Credit: Earl Carter

Caramelised onion and Gruyere croquettes

Annie Smithers is the owner and chef of du Fermier in Trentham, Victoria. Her latest book is Recipe for a Kinder Life. She is a food editor of The Saturday Paper.

Credit: Earl Carter

There’s no need to be coquettish about fried food. It has a deep allure, but let’s face it: fried food has taken a bad rap over the years. Trans fats, saturated fats, dirty deep-frying oil, questionable ingredients hidden under soggy, bad-tasting batter.

Perfectly executed fried food is a joy to behold, however. So many things need to come into play. Quality fresh deep-frying oil. Good ingredients. An understanding of the temperature of the oil, hot enough to seal the food but not so hot as to overcolour it.

I can remember some dastardly attempts at fried food as a child. Overcrowding our little round GE deep fryer with too much food, not understanding what the effect would be of the resulting drop in temperature. Using the same oil I’d cooked flathead tails in to cook doughnuts. Really, there are some memories better not remembered at all.

Bad memories aside, let’s talk about croquettes. Brought into the modern vernacular by the ever-present Escoffier in about 1898, the name is from the French croquer, “to crunch”. Dare I say it, they were a vehicle for using up leftovers. The croquette then spread across the world. Each cuisine seems to have some version of it. The Spanish and the Italians have become practitioners supreme of the humble croquette, often featuring on tapas and antipasto platters.

Here we have one of my very favourite pairings: caramelised onion and Gruyere, bound together with mashed potato, lovingly rolled into the classic cylinder shape, gently egged and breadcrumbed, and then fried until they are just right.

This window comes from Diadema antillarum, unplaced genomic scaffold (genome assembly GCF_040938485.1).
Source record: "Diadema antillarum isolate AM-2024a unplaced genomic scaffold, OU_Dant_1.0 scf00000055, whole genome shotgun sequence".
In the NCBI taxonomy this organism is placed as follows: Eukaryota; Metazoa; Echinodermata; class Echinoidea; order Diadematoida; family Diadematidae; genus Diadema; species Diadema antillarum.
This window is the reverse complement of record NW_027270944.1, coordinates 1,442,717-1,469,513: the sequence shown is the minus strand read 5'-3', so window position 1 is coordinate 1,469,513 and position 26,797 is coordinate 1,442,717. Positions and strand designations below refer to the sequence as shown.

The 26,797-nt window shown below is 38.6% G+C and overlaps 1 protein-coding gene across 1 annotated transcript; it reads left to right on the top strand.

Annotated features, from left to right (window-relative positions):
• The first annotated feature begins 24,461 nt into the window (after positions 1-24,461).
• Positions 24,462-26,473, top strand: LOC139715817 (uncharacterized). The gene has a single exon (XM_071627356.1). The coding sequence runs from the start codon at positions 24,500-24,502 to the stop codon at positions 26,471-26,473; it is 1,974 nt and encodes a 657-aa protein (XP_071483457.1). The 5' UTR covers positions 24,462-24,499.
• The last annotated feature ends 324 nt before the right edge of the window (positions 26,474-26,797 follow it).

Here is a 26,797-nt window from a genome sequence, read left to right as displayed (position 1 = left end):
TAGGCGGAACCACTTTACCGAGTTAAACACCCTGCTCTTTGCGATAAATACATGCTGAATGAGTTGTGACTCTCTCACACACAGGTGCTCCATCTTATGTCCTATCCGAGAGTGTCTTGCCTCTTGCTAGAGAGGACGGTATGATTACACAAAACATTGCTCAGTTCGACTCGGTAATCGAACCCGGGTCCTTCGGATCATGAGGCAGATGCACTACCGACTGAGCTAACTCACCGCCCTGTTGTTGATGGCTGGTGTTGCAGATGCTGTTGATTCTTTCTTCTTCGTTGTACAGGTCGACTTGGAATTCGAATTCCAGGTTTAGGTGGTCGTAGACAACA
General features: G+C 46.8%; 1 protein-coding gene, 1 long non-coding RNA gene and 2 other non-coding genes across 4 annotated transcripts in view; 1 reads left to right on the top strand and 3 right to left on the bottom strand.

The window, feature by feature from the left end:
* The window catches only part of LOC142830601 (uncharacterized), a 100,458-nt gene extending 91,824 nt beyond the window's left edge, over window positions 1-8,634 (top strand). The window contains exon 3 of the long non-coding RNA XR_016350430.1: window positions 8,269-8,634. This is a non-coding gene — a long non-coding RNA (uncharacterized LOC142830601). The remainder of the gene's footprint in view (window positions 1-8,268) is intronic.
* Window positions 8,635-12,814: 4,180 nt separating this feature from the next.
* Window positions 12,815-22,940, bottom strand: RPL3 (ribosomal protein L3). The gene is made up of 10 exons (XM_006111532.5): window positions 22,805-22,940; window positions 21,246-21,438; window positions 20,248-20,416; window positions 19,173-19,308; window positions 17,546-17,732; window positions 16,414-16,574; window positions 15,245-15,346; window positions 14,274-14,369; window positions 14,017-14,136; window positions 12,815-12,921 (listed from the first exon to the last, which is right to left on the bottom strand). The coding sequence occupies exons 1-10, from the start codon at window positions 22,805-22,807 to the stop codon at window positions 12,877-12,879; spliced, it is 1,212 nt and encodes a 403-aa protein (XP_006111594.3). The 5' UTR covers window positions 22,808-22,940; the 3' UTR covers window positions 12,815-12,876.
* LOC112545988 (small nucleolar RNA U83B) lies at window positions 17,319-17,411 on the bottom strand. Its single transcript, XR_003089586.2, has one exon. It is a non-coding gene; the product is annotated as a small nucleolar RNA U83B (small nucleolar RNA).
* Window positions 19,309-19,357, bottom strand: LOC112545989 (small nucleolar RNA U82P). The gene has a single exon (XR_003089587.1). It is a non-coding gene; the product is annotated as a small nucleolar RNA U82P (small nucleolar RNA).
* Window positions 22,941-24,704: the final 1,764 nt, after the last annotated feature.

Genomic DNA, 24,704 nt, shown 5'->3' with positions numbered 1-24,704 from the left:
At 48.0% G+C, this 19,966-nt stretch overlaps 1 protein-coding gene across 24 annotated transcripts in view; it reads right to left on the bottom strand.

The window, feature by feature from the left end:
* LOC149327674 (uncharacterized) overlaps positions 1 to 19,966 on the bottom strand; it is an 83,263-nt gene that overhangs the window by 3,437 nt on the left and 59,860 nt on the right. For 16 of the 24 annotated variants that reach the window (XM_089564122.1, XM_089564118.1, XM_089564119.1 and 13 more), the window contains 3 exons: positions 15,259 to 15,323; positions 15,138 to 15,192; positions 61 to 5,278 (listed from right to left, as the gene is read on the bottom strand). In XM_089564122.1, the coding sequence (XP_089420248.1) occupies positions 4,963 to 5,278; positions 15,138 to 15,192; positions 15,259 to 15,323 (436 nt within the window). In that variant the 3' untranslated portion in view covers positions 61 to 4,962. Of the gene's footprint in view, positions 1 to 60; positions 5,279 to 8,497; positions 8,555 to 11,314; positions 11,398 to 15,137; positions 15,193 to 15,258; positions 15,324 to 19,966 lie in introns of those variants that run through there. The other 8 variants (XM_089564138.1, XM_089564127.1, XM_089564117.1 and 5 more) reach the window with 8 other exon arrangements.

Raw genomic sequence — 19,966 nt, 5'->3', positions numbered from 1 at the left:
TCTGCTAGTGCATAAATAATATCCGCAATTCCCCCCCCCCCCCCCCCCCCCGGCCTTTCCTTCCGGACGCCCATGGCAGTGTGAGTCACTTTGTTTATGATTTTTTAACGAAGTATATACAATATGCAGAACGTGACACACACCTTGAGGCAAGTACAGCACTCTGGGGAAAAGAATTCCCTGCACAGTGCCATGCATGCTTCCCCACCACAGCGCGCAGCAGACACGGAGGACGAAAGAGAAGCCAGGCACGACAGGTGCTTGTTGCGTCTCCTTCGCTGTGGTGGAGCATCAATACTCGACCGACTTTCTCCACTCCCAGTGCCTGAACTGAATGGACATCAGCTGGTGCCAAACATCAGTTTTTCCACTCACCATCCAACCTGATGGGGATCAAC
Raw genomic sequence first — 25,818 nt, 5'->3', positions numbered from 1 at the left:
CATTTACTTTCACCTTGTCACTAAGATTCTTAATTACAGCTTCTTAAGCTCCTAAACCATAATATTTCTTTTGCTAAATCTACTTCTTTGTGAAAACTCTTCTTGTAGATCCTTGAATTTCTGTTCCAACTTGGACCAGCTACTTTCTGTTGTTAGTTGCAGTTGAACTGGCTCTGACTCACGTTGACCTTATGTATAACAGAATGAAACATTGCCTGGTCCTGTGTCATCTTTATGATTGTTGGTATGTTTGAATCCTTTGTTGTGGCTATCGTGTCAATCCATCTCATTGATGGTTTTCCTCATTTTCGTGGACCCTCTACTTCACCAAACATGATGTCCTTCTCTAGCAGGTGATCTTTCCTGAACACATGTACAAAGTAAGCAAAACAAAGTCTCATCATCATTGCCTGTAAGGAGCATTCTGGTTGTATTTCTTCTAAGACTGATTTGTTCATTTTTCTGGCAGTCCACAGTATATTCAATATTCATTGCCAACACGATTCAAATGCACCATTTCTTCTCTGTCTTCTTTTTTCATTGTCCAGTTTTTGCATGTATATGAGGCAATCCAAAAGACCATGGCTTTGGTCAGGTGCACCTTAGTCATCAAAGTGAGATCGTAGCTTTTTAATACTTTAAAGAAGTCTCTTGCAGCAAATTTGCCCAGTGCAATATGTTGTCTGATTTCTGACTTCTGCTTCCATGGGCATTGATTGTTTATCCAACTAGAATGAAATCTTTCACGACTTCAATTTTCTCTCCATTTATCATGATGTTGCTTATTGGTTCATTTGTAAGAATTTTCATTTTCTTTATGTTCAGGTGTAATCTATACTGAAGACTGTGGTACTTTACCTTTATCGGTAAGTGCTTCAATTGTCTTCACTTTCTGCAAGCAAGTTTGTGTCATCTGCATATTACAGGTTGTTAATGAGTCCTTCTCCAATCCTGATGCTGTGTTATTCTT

I love fried food like this with a crisp green salad tossed in a sharp vinaigrette to nibble on. However, if you prefer, you could make a little tomato and chilli sauce for dipping or even serve them alongside a rare roasted eye fillet as the potato component.

Wine pairing:

2015 Luigi De Sanctis Abelos malvasia puntinata, Frascati, Italy ($39.50) – Carly Lauder, du Fermier.


Serves 6

  • 2 large onions
  • 100g unsalted butter
  • 500g floury potatoes (sebago)
  • 1 egg yolk
  • ½ cup Gruyere, cut into small cubes
  • 75g plain flour
  • salt and pepper


  • ½ cup plain flour
  • ¼ cup milk
  • 1 egg
  • 1½ cups breadcrumbs
  • vegetable oil for frying


  • 100g watercress
  • vinaigrette
  1. Slice the onions finely. Melt the butter in a heavy-bottomed frypan and cook the onions over low to medium heat for 20 minutes or so until completely caramelised. Set aside.
  2. While the onions are cooking, scrub the potatoes and either boil or steam them until completely cooked. Allow to cool a little, then remove the skin with a small paring knife and mash with a hand masher or mouli.
  3. Mix together onions and mashed potato with egg yolk, Gruyere and flour. Season to taste. Divide into 12 and shape into cylinders.
  4. Have three separate bowls, one with flour, one with milk and egg whisked together, one with breadcrumbs. Gently coat each cylinder in flour, dip into egg mix and then into crumbs. Place gently on a tray.
  5. Heat the oil in a deep pan to about 190ºC. Fry in three batches for three to four minutes or until golden. Remove from oil and then place on absorbent paper. Keep warm in a low oven while cooking the remainder. Serve with a crisp sharp salad, or a dipping sauce, or as the potato component of a suitable main course.

This article was first published in the print edition of The Saturday Paper on August 26, 2017 as "Croquette pitch".

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